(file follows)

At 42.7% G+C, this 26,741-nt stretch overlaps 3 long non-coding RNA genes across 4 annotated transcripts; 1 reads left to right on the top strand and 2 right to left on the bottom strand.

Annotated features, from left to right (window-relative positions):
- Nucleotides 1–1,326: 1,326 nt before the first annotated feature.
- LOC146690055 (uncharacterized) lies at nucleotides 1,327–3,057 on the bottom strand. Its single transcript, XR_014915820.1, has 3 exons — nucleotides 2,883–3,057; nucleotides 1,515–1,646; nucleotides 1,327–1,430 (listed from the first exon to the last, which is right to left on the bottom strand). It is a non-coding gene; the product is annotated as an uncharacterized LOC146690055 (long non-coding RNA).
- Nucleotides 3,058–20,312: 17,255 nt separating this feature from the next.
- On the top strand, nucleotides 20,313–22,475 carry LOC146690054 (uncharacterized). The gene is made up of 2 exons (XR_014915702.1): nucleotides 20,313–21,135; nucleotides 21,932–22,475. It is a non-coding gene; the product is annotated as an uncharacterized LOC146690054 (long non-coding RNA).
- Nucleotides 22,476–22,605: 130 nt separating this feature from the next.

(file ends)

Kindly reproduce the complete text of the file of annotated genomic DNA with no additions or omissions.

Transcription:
At 42.7% G+C, this 26,741-nt stretch overlaps 3 long non-coding RNA genes across 4 annotated transcripts; 1 reads left to right on the top strand and 2 right to left on the bottom strand.

Annotated features, from left to right (window-relative positions):
- Nucleotides 1–1,326: 1,326 nt before the first annotated feature.
- LOC146690055 (uncharacterized) lies at nucleotides 1,327–3,057 on the bottom strand. Its single transcript, XR_014915820.1, has 3 exons — nucleotides 2,883–3,057; nucleotides 1,515–1,646; nucleotides 1,327–1,430 (listed from the first exon to the last, which is right to left on the bottom strand). It is a non-coding gene; the product is annotated as an uncharacterized LOC146690055 (long non-coding RNA).
- Nucleotides 3,058–20,312: 17,255 nt separating this feature from the next.
- On the top strand, nucleotides 20,313–22,475 carry LOC146690054 (uncharacterized). The gene is made up of 2 exons (XR_014915702.1): nucleotides 20,313–21,135; nucleotides 21,932–22,475. It is a non-coding gene; the product is annotated as an uncharacterized LOC146690054 (long non-coding RNA).
- Nucleotides 22,476–22,605: 130 nt separating this feature from the next.